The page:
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Bassnectar, Problematic Artists And Narrative Control

DJ Bassnectar performs onstage during the Meadows Music and Arts Festival in New York City.
DJ Bassnectar performs onstage during the Meadows Music and Arts Festival in New York City.

Is it possible to separate art from its problematic artist? 

It’s a debate that’s been at the heart of the #MeToo movement since it took off in 2017. It’s a question that was asked in the wake of revelations about Michael Jackson, about Louis C.K., about R. Kelly, and many more.

Now, it’s a question that fans ofEDM star Bassnectar, or Lorin Ashton, are asking themselves.

1A‘s own Avery J.C. Kleinman reported a piece for Vice about allegations against Ashton:

VICE also spoke with seven more women who were over 18 when they interacted with Ashton. Their stories mimicked Bowling and Ramsbottom’s. According to their accounts, Ashton maintained numerous secret years-long relationships with young fans, most in their early 20s or teenagers when they met. At what they say was his insistence, all kept the details of their relationship secret from their friends and family and deleted almost all of their text and email conversations with him, though some of the women shared with VICE extensive remaining emails and texts between them and Ashton that back up their accounts.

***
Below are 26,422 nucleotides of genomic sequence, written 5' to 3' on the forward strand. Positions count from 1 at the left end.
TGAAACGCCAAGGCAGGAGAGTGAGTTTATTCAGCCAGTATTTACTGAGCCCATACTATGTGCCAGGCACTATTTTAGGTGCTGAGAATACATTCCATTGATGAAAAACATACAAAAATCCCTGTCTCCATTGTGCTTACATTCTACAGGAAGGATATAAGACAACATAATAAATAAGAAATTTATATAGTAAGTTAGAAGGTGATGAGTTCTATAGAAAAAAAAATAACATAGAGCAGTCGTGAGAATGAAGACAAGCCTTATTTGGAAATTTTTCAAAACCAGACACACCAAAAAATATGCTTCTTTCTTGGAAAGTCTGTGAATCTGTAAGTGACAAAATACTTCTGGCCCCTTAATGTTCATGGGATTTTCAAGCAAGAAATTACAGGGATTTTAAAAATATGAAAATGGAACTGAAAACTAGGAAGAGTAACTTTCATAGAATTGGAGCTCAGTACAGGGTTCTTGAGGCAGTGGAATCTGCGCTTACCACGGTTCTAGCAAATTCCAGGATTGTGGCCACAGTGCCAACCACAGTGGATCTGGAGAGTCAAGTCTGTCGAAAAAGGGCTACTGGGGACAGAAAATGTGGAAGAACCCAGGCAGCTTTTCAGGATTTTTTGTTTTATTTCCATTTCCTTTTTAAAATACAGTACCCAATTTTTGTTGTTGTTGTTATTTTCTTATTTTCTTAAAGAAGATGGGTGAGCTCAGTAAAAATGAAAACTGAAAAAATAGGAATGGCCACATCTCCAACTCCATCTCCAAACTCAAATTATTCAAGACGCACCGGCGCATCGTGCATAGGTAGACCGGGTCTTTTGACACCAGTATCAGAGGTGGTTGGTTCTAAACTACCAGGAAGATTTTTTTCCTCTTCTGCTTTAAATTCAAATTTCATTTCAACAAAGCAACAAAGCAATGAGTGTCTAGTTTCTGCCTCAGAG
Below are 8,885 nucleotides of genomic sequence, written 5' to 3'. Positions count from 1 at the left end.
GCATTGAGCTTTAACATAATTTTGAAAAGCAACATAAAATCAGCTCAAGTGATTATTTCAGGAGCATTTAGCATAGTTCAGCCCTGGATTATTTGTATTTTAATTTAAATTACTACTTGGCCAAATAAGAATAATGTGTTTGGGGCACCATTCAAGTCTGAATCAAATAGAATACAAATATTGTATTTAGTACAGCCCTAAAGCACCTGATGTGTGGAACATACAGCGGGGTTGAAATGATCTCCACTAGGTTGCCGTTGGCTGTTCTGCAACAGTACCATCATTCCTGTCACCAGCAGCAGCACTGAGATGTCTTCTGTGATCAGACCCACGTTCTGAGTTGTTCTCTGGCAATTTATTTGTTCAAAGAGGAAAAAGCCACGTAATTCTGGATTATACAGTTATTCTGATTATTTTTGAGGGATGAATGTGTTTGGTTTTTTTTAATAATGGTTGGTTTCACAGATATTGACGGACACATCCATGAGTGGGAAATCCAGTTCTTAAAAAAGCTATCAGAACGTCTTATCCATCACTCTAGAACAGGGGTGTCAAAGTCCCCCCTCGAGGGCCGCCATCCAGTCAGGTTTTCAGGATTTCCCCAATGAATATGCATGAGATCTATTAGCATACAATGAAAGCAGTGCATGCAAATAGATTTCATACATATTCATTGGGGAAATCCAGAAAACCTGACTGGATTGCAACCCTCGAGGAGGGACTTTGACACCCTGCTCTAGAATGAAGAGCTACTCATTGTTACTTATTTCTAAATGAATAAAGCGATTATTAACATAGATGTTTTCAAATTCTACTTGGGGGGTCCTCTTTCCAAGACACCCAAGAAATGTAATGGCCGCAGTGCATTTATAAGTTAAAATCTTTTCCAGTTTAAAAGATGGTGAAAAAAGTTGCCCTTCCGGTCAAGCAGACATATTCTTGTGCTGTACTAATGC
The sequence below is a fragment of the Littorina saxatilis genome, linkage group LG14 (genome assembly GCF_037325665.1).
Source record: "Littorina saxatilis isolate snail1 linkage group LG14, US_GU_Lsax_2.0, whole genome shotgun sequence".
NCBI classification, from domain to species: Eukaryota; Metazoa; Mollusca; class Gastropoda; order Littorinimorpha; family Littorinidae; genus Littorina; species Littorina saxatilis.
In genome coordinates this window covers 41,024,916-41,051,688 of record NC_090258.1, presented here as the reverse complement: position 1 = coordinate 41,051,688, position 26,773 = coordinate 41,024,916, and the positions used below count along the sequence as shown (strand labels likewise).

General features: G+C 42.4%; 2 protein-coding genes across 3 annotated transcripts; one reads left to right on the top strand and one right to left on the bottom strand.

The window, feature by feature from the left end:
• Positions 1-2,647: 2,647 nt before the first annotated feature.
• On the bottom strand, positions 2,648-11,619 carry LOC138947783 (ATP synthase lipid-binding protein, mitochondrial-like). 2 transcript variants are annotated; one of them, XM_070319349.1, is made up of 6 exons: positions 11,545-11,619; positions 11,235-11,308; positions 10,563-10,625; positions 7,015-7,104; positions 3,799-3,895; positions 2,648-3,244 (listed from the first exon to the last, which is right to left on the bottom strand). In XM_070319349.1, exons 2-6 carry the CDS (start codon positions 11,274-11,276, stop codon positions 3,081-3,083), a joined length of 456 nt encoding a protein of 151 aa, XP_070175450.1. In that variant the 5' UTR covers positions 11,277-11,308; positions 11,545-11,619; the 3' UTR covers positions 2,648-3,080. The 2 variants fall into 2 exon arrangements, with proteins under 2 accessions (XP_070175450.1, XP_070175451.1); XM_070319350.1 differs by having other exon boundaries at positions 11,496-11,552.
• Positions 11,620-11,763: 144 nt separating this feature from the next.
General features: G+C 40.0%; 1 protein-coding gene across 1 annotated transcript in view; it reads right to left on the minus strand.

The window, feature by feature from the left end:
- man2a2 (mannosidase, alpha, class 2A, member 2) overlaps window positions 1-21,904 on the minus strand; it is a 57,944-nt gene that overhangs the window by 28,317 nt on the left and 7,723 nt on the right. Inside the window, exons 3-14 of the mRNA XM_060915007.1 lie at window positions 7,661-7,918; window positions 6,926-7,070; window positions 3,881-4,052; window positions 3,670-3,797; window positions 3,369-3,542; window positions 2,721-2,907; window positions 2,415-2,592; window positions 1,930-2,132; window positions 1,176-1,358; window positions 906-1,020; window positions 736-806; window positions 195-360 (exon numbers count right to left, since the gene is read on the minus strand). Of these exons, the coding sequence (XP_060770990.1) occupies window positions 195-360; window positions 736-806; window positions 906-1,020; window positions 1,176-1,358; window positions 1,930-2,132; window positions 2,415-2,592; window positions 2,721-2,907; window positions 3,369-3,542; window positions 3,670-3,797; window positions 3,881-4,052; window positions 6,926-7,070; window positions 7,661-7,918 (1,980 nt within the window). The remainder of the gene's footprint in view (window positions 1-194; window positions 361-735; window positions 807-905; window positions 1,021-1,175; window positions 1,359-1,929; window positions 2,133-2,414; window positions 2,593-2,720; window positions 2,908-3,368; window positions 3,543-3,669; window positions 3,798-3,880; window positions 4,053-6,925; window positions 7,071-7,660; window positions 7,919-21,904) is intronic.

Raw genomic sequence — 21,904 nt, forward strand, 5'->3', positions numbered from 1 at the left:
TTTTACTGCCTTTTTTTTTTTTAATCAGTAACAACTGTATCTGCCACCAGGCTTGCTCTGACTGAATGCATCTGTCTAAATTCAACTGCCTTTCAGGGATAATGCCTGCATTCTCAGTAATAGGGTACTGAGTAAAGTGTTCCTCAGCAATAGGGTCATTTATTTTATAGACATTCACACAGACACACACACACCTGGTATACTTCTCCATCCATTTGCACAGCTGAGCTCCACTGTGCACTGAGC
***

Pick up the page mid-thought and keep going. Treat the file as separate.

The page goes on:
Ashton has denied these allegations.

How do fans grapple with allegations against their favorite artists? And what comes of the community they’ve built?

We talk about Bassnectar’s alleged victims and the community he built with Avery Kleinman.

Copyright 2021 WAMU 88.5. To see more, visit WAMU 88.5.

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